The "PGA playbook"? Okay, so first step: get 30-55 reasonably wealthy males to be your core audience who spend $5,000+ per year on their sport.

Get back to me in 20 years.

I'm not trying to disparage disc golf, but c'mon. You're in the same league as bowling and aspire to be in the same league as pool, you're not the same continent as the PGA Tour or golf in general.

You have the steps backwards:
1) Build an attractive audience
2) Attract big sponsors

It's not the other way around.
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Re: Steve Dodge: A man for change!

Postby JHern » Wed Oct 24, 2012 3:49 pm

keltik wrote:Corporate sponsors like Coca-Cola, Toyota, Bayer, Citi-Bank etc. are what we need to be shooting for. Those guys could put 100K down for a tournament no problem. It's a write-off. and If you get one big sponsor and about 3 or 4 smaller ones then you have even more money to give to the winners.


This is a pipe dream. If you haven't been paying attention, then you might not have noticed how insanely tight-fisted large corporations have been behaving, particularly in recent years. Let's review:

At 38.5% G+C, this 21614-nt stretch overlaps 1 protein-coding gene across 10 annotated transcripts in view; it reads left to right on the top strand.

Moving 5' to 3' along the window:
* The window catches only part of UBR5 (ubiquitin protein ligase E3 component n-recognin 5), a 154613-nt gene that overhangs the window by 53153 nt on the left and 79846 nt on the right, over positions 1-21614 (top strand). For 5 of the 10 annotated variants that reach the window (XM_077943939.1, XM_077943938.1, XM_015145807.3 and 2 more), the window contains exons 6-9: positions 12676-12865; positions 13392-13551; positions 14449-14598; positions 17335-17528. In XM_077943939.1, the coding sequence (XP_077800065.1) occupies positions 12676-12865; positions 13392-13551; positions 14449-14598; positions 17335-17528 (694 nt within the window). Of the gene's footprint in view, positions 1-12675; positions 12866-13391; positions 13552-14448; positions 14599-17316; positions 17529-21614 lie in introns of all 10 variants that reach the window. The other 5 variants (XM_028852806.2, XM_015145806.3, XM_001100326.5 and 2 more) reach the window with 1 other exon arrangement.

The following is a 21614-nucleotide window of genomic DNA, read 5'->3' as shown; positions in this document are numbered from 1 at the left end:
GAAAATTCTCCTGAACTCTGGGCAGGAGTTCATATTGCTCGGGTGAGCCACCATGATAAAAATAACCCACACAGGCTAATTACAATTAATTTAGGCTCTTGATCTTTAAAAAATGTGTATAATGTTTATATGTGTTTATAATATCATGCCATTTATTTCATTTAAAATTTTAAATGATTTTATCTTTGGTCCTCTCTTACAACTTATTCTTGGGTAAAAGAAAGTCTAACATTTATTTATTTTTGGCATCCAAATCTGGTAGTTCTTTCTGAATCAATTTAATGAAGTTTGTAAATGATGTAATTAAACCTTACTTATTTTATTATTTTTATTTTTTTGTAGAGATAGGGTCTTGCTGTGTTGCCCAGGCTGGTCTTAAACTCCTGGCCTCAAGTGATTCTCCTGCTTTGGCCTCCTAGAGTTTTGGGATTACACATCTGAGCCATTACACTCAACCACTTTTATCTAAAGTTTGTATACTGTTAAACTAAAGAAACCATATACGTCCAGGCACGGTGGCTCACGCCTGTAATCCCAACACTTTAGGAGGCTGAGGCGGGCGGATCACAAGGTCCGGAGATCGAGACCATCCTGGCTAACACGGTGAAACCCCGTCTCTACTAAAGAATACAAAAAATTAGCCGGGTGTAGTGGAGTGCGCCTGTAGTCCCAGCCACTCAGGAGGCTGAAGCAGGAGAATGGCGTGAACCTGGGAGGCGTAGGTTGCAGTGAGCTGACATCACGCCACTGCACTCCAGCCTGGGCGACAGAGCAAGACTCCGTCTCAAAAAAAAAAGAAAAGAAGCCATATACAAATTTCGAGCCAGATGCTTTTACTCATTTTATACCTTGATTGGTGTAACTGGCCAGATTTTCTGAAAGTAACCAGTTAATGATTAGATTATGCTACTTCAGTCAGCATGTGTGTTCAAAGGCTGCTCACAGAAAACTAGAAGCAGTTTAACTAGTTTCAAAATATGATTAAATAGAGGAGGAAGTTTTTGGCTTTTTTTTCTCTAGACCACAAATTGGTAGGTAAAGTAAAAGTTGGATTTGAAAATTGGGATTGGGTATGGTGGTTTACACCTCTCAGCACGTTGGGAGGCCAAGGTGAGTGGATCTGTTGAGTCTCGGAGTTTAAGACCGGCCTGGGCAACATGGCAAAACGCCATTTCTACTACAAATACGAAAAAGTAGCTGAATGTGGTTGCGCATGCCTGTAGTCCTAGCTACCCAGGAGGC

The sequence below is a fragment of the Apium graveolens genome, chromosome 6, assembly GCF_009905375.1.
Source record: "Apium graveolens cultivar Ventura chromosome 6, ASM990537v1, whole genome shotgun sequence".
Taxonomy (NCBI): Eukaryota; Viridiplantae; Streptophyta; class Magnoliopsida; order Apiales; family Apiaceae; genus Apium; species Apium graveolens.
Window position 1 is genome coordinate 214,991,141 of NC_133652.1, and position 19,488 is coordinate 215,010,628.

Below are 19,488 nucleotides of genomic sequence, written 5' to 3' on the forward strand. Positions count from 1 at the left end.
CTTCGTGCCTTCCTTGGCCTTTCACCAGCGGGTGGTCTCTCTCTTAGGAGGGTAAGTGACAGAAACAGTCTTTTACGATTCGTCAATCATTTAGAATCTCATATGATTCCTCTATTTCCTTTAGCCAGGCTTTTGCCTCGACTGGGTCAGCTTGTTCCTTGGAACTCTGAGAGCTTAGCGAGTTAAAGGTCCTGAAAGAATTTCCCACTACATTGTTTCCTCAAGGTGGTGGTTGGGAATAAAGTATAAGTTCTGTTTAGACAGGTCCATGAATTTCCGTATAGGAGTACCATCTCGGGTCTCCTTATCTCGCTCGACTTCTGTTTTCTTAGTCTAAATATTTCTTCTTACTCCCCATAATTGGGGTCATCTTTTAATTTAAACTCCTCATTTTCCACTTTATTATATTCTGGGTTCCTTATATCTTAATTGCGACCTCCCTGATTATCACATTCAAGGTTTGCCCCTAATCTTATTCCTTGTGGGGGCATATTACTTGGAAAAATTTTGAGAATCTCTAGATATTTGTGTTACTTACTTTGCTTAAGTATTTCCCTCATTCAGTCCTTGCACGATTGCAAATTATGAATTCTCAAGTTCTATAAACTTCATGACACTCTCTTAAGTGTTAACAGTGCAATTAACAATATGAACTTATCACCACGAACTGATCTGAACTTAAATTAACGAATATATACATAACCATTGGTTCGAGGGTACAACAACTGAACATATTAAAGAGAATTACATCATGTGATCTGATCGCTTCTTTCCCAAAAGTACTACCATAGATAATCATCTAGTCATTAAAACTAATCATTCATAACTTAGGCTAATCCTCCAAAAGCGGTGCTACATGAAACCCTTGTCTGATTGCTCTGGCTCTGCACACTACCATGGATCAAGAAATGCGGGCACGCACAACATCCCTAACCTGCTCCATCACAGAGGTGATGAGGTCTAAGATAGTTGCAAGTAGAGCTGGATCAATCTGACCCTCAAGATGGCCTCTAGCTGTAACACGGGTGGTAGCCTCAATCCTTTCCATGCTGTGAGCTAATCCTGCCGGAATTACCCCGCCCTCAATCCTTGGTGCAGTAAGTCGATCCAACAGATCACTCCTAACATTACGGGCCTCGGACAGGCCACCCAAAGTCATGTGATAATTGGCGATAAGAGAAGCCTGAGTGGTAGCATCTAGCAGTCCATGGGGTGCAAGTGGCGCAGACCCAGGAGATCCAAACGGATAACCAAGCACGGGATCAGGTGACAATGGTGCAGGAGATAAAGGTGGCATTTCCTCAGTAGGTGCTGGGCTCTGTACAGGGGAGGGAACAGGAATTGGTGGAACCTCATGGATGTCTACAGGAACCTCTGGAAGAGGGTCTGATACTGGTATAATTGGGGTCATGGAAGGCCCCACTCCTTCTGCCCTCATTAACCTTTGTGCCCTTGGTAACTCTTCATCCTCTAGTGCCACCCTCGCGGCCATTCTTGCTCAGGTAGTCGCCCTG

1) The fortune 500 earned $824.5 billion in 2011, a 16.4% increase over 2010, and an all-time record high. The previous record was $785 billion, in 2006.
2) The dividend pay-out ratio for the fortune 500 is lower than in more than a century, they're sitting on their profits, hoarding immense cash reserves, and doing absolutely nothing.
3) They aren't hiring more workers (who are more productive than ever before), the fortune 500 employs 25.8 million, a less than 1.0 percent increase since 2007.
4) Wages for employees of fortune 500 companies continue to rise well below inflation rates.